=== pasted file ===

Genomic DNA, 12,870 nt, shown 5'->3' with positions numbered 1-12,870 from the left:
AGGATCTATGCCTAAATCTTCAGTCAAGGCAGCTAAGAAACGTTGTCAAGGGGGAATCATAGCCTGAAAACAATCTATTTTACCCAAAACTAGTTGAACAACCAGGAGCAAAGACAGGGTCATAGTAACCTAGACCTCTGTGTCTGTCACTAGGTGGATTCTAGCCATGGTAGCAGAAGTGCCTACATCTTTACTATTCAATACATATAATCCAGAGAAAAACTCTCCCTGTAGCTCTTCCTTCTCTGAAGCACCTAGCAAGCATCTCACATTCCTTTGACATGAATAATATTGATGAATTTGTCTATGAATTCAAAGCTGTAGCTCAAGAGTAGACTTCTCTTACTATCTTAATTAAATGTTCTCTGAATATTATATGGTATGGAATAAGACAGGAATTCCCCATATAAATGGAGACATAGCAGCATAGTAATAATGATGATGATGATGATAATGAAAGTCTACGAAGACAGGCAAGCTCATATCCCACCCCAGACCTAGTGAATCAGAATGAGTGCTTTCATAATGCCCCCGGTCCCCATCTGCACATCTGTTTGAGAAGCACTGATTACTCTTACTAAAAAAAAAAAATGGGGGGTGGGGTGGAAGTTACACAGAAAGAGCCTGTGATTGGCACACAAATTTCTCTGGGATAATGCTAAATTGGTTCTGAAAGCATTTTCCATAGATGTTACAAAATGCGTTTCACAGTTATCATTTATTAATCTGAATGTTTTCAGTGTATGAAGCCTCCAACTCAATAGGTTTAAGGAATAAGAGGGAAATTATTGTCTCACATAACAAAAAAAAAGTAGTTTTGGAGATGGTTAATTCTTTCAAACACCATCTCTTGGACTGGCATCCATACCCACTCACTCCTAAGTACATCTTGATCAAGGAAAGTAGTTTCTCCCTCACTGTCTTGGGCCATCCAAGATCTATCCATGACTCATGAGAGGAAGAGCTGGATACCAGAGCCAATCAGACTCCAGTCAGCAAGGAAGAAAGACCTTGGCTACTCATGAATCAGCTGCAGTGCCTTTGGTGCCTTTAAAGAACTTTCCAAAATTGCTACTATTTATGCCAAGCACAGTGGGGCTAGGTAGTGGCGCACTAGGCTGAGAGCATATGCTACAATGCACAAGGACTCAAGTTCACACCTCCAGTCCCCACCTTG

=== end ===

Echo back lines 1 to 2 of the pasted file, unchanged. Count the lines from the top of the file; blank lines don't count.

Genomic DNA, 12,870 nt, shown 5'->3' with positions numbered 1-12,870 from the left:
AGGATCTATGCCTAAATCTTCAGTCAAGGCAGCTAAGAAACGTTGTCAAGGGGGAATCATAGCCTGAAAACAATCTATTTTACCCAAAACTAGTTGAACAACCAGGAGCAAAGACAGGGTCATAGTAACCTAGACCTCTGTGTCTGTCACTAGGTGGATTCTAGCCATGGTAGCAGAAGTGCCTACATCTTTACTATTCAATACATATAATCCAGAGAAAAACTCTCCCTGTAGCTCTTCCTTCTCTGAAGCACCTAGCAAGCATCTCACATTCCTTTGACATGAATAATATTGATGAATTTGTCTATGAATTCAAAGCTGTAGCTCAAGAGTAGACTTCTCTTACTATCTTAATTAAATGTTCTCTGAATATTATATGGTATGGAATAAGACAGGAATTCCCCATATAAATGGAGACATAGCAGCATAGTAATAATGATGATGATGATGATAATGAAAGTCTACGAAGACAGGCAAGCTCATATCCCACCCCAGACCTAGTGAATCAGAATGAGTGCTTTCATAATGCCCCCGGTCCCCATCTGCACATCTGTTTGAGAAGCACTGATTACTCTTACTAAAAAAAAAAAATGGGGGGTGGGGTGGAAGTTACACAGAAAGAGCCTGTGATTGGCACACAAATTTCTCTGGGATAATGCTAAATTGGTTCTGAAAGCATTTTCCATAGATGTTACAAAATGCGTTTCACAGTTATCATTTATTAATCTGAATGTTTTCAGTGTATGAAGCCTCCAACTCAATAGGTTTAAGGAATAAGAGGGAAATTATTGTCTCACATAACAAAAAAAAAGTAGTTTTGGAGATGGTTAATTCTTTCAAACACCATCTCTTGGACTGGCATCCATACCCACTCACTCCTAAGTACATCTTGATCAAGGAAAGTAGTTTCTCCCTCACTGTCTTGGGCCATCCAAGATCTATCCATGACTCATGAGAGGAAGAGCTGGATACCAGAGCCAATCAGACTCCAGTCAGCAAGGAAGAAAGACCTTGGCTACTCATGAATCAGCTGCAGTGCCTTTGGTGCCTTTAAAGAACTTTCCAAAATTGCTACTATTTATGCCAAGCACAGTGGGGCTAGGTAGTGGCGCACTAGGCTGAGAGCATATGCTACAATGCACAAGGACTCAAGTTCACACCTCCAGTCCCCACCTTG